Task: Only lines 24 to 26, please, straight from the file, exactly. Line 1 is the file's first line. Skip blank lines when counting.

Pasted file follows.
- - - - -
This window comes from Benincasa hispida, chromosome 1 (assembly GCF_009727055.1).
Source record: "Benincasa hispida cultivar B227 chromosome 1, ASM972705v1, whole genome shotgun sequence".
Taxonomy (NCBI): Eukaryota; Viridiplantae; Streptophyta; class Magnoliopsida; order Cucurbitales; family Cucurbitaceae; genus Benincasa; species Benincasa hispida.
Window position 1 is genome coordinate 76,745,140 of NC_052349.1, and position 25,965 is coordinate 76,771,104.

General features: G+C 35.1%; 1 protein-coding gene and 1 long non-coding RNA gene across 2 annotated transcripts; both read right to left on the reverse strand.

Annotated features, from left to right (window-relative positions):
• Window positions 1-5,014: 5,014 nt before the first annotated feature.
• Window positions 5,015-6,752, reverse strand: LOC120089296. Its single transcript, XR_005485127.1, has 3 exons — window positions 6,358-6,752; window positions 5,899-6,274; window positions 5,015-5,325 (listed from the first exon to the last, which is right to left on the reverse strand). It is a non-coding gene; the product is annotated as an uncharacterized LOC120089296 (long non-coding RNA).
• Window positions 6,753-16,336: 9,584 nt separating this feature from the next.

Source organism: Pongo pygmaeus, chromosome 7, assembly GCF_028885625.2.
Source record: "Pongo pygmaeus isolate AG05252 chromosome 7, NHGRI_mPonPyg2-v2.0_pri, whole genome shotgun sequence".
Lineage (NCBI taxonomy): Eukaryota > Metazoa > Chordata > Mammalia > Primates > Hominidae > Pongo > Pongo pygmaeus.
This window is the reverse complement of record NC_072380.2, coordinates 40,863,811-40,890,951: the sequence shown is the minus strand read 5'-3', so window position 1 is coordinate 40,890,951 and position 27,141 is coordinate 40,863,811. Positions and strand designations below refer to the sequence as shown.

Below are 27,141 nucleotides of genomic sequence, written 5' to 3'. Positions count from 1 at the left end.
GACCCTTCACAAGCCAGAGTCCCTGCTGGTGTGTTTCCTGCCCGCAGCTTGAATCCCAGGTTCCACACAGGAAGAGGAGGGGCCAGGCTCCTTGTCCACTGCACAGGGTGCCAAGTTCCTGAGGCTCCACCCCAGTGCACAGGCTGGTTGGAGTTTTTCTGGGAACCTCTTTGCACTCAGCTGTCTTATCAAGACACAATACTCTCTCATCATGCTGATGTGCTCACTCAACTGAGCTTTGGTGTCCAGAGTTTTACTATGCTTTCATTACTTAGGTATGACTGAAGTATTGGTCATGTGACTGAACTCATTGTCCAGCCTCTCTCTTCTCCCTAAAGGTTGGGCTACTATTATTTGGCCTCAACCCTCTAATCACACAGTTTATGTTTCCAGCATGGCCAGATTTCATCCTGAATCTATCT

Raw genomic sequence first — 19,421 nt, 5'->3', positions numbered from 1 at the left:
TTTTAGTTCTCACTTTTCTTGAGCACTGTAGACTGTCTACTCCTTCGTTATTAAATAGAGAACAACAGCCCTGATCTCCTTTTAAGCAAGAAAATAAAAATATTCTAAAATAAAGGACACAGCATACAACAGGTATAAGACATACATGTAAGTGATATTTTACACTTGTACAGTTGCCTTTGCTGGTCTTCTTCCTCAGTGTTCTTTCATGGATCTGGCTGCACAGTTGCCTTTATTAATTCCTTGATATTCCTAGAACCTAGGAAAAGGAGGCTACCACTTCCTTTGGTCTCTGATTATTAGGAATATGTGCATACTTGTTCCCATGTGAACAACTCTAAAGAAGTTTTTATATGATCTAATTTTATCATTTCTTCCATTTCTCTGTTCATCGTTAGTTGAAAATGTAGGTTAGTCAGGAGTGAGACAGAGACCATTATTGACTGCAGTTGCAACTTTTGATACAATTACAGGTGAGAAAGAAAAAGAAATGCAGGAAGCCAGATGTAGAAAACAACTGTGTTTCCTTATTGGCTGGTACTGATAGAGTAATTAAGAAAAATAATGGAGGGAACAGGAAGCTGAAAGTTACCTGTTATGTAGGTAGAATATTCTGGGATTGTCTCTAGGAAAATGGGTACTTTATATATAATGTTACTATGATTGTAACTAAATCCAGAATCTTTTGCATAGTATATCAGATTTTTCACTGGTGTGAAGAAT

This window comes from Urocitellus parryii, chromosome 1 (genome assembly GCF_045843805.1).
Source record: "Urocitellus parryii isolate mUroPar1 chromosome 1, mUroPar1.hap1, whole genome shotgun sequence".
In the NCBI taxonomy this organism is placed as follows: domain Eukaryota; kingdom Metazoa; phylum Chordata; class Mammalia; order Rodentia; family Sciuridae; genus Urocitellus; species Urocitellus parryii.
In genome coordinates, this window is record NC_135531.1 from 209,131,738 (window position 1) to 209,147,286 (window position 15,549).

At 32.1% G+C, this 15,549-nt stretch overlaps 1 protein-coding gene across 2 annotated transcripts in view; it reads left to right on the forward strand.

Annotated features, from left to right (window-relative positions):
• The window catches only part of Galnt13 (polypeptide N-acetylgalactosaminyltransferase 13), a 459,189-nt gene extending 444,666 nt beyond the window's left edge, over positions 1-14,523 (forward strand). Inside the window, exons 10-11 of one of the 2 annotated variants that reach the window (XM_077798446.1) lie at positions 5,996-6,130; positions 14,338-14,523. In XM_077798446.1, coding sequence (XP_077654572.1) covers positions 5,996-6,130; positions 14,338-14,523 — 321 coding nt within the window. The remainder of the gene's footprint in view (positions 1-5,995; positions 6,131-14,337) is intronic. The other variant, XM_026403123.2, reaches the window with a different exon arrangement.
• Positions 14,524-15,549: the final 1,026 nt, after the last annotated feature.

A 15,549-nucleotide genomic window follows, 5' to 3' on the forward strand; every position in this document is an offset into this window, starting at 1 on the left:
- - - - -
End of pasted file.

• The window catches only part of Galnt13 (polypeptide N-acetylgalactosaminyltransferase 13), a 459,189-nt gene extending 444,666 nt beyond the window's left edge, over positions 1-14,523 (forward strand). Inside the window, exons 10-11 of one of the 2 annotated variants that reach the window (XM_077798446.1) lie at positions 5,996-6,130; positions 14,338-14,523. In XM_077798446.1, coding sequence (XP_077654572.1) covers positions 5,996-6,130; positions 14,338-14,523 — 321 coding nt within the window. The remainder of the gene's footprint in view (positions 1-5,995; positions 6,131-14,337) is intronic. The other variant, XM_026403123.2, reaches the window with a different exon arrangement.
• Positions 14,524-15,549: the final 1,026 nt, after the last annotated feature.

A 15,549-nucleotide genomic window follows, 5' to 3' on the forward strand; every position in this document is an offset into this window, starting at 1 on the left: